Levenberg, Milton Irwin (1965) I. Preliminary studies of the chain-transfer constant of methylferrocene. II. Protonation of metallocenes. III. An Analysis of the N.M.R. spectra of substituted ferrocenes. IV. Experimental and theoretical studies of the charge distribution on the ferrocenyl carbinyl carbonium ion. Dissertation (Ph.D.), California Institute of Technology. http://resolver.caltech.edu/CaltechETD:etd-09272002-144907
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Styrene monomer containing various concentrations of methylferrocene was allowed to polymerize at 70?C. The average molecular weight of the resulting polystyrene was determined, and the chain transfer constant of methylferrocene then calculated. The constant was found to be 0.7 x 10[superscript -4], indicating some contribution to the stability of the methyl free radical by the ferrocenyl group.
The reactivity of methylferrocene to free radical attack is discussed, and the copolymerization of methylferrocene with styrene is considered.
The n. m. r. spectra of ferrocene, ruthenocene, and osmocene in boron trifluoride monohydrate have been studied. Accurate measurements of relative peak areas and positions are reported. The species responsible for the n.m.r. spectra are discussed.
A detailed analysis of the n. m. r. spectra of a series of alkylacetylferrocenes in a variety of solvents has been carried out. This has allowed a determination of the coupling constants between the various protons in these substances. For protons attached to the same ring, the following values are generally observed: J[subscript 23] ~ 2.5 cps and J[subscript 24] ~ 1.3 cps. The magnetic anisotropy of the carbonyl group in 2-acetyl-1, 1'-trimethylene ferrocene is also discussed.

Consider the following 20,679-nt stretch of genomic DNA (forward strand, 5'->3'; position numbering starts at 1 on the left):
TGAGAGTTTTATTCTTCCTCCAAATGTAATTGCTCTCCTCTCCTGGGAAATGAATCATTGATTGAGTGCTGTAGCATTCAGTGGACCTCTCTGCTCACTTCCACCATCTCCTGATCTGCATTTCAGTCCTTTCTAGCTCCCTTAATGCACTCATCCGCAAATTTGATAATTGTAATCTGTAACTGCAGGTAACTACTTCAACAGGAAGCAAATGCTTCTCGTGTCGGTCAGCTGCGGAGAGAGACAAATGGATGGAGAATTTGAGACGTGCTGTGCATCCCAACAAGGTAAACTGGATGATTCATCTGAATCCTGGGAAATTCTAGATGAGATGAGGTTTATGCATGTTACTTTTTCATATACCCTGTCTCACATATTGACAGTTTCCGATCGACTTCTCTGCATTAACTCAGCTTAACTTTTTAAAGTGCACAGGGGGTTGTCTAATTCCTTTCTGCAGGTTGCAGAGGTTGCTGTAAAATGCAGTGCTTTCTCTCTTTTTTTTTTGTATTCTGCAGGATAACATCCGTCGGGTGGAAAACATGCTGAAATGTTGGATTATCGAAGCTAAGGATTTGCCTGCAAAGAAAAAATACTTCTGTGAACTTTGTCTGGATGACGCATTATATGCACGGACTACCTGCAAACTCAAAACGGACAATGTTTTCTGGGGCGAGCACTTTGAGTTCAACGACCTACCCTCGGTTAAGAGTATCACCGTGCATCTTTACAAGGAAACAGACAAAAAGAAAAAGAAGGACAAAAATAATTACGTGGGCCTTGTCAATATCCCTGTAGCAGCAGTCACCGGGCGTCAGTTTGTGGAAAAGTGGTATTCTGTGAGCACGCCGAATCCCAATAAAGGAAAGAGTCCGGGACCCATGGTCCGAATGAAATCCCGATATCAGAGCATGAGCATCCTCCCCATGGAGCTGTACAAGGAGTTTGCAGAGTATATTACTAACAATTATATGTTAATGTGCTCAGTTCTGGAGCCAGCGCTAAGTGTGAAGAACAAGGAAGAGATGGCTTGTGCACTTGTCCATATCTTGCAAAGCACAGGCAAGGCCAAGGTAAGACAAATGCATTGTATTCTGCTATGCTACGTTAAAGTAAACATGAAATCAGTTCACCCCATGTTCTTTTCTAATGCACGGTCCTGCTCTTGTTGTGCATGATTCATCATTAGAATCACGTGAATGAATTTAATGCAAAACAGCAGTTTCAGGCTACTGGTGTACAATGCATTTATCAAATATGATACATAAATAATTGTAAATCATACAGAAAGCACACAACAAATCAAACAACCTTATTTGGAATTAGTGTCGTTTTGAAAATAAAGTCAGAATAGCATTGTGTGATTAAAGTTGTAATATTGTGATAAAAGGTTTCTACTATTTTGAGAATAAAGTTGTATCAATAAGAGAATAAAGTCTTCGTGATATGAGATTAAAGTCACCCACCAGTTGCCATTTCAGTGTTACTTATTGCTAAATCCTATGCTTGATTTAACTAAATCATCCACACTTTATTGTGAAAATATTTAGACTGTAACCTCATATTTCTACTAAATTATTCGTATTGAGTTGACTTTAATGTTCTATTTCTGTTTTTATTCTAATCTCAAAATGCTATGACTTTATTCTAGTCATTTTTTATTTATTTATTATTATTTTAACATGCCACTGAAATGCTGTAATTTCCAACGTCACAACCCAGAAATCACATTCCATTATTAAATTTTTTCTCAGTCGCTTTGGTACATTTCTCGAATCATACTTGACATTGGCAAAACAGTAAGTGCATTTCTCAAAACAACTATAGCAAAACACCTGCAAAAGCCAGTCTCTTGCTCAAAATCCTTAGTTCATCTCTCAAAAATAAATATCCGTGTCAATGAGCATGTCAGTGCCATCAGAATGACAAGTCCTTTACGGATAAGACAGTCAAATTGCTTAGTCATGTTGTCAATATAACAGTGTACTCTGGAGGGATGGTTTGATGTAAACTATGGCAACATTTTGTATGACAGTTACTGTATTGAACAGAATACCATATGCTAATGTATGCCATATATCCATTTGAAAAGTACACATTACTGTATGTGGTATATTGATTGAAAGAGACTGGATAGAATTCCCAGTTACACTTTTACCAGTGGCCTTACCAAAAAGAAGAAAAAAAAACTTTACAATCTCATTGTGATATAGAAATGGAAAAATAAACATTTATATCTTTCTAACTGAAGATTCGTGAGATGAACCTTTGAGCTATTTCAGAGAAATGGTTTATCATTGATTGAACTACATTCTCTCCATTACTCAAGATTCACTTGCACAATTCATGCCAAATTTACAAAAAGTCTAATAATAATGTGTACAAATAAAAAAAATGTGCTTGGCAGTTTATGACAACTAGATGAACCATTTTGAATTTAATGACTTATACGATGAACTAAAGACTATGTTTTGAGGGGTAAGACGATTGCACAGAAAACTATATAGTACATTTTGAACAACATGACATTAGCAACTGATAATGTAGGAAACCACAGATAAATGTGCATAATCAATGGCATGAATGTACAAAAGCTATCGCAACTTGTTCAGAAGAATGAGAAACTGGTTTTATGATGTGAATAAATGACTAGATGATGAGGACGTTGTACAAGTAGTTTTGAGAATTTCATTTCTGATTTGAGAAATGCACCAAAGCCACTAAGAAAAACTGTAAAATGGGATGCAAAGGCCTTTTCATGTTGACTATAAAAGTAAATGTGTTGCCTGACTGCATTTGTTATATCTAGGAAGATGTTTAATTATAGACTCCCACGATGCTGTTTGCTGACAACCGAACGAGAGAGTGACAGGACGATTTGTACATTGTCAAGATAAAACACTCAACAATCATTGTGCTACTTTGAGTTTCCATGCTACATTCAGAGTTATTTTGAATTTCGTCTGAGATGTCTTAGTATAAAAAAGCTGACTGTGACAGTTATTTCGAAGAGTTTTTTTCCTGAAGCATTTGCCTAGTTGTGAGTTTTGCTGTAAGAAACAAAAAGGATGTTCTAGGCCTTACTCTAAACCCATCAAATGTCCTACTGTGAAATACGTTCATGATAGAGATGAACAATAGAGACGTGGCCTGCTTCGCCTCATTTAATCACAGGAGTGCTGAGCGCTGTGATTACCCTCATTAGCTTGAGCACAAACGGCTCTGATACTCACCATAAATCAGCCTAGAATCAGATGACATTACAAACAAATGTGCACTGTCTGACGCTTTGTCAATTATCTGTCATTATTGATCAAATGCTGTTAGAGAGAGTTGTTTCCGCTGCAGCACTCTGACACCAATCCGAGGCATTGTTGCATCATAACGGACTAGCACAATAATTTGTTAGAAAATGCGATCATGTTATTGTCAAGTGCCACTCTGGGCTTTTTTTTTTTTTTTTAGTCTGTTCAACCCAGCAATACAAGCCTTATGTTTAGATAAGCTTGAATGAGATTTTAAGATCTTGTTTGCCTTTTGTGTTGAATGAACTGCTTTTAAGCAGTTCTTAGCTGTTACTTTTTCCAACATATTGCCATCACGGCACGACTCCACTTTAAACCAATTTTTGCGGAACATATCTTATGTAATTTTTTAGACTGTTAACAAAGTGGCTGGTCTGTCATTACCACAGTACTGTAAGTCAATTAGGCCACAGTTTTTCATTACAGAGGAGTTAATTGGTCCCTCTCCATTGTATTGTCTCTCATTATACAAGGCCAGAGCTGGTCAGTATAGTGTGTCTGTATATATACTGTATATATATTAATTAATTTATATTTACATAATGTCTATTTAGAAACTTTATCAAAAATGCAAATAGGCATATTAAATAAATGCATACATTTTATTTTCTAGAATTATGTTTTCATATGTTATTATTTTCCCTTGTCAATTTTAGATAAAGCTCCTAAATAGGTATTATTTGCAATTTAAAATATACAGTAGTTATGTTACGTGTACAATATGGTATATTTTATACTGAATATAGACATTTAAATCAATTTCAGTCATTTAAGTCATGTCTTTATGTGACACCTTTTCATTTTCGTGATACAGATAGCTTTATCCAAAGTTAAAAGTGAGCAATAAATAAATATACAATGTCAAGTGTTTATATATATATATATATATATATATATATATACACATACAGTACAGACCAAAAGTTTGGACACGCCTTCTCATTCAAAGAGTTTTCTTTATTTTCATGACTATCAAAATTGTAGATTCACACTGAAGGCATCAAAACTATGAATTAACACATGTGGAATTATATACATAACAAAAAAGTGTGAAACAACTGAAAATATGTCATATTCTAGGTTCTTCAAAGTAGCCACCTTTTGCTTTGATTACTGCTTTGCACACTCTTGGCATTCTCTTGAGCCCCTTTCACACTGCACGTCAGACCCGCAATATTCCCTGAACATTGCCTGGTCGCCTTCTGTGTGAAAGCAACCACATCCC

The existence of the stable ferrocenylcarbinyl carbonium ion has been demonstrated by freezing point depression measurements in concentrated sulfuric acid. The n. m. r. spectrum of the carbonium ion has been observed and the chemical shifts of its protons relative to those of methylferrocene have been measured. The factors influencing the proton chemical shifts are discussed.
Techniques of molecular orbital calculations applicable to ferrocenyl systems are discussed and the results of a series of molecular orbital calculations on the ferrocenylcarbinyl carbonium ion are presented. The chemical shifts of the protons on the carbonium ion are predicted from the molecular orbital calculations, and the predictions are compared with the experimentally measured chemical shifts. The agreement is not as good as could be desired.
|Item Type:||Thesis (Dissertation (Ph.D.))|
|Degree Grantor:||California Institute of Technology|
|Division:||Chemistry and Chemical Engineering|
|Thesis Availability:||Public (worldwide access)|
|Defense Date:||25 March 1965|
|Default Usage Policy:||No commercial reproduction, distribution, display or performance rights in this work are provided.|
|Deposited By:||Imported from ETD-db|
|Deposited On:||27 Sep 2002|
|Last Modified:||26 Dec 2012 03:03|
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